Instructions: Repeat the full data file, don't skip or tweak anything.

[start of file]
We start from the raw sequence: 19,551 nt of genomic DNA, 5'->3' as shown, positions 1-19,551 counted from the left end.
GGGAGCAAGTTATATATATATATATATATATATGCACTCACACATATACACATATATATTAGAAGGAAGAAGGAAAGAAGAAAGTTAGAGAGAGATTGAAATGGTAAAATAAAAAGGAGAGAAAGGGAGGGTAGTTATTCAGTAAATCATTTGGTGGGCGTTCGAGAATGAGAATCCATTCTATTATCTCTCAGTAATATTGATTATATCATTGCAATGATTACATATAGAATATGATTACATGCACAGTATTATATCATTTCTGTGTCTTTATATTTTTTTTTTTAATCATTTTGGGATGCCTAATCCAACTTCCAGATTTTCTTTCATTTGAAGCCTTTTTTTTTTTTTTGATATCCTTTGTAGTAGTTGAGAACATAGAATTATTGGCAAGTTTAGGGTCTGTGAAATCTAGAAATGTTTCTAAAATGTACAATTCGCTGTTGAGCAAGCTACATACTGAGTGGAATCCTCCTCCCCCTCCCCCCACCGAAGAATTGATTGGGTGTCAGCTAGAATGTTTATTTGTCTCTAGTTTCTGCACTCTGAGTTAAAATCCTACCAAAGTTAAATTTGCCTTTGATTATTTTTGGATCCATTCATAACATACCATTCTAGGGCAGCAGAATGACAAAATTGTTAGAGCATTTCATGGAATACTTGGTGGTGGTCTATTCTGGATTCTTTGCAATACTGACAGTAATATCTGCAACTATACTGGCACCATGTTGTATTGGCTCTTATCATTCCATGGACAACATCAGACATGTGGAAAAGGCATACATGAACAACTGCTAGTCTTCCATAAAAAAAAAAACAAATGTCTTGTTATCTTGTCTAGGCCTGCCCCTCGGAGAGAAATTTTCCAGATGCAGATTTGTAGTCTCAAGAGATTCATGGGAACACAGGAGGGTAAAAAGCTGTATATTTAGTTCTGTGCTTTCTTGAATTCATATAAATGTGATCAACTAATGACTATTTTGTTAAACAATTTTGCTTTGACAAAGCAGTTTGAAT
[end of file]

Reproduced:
We start from the raw sequence: 19,551 nt of genomic DNA, 5'->3' as shown, positions 1-19,551 counted from the left end.
GGGAGCAAGTTATATATATATATATATATATATGCACTCACACATATACACATATATATTAGAAGGAAGAAGGAAAGAAGAAAGTTAGAGAGAGATTGAAATGGTAAAATAAAAAGGAGAGAAAGGGAGGGTAGTTATTCAGTAAATCATTTGGTGGGCGTTCGAGAATGAGAATCCATTCTATTATCTCTCAGTAATATTGATTATATCATTGCAATGATTACATATAGAATATGATTACATGCACAGTATTATATCATTTCTGTGTCTTTATATTTTTTTTTTTAATCATTTTGGGATGCCTAATCCAACTTCCAGATTTTCTTTCATTTGAAGCCTTTTTTTTTTTTTTGATATCCTTTGTAGTAGTTGAGAACATAGAATTATTGGCAAGTTTAGGGTCTGTGAAATCTAGAAATGTTTCTAAAATGTACAATTCGCTGTTGAGCAAGCTACATACTGAGTGGAATCCTCCTCCCCCTCCCCCCACCGAAGAATTGATTGGGTGTCAGCTAGAATGTTTATTTGTCTCTAGTTTCTGCACTCTGAGTTAAAATCCTACCAAAGTTAAATTTGCCTTTGATTATTTTTGGATCCATTCATAACATACCATTCTAGGGCAGCAGAATGACAAAATTGTTAGAGCATTTCATGGAATACTTGGTGGTGGTCTATTCTGGATTCTTTGCAATACTGACAGTAATATCTGCAACTATACTGGCACCATGTTGTATTGGCTCTTATCATTCCATGGACAACATCAGACATGTGGAAAAGGCATACATGAACAACTGCTAGTCTTCCATAAAAAAAAAAACAAATGTCTTGTTATCTTGTCTAGGCCTGCCCCTCGGAGAGAAATTTTCCAGATGCAGATTTGTAGTCTCAAGAGATTCATGGGAACACAGGAGGGTAAAAAGCTGTATATTTAGTTCTGTGCTTTCTTGAATTCATATAAATGTGATCAACTAATGACTATTTTGTTAAACAATTTTGCTTTGACAAAGCAGTTTGAAT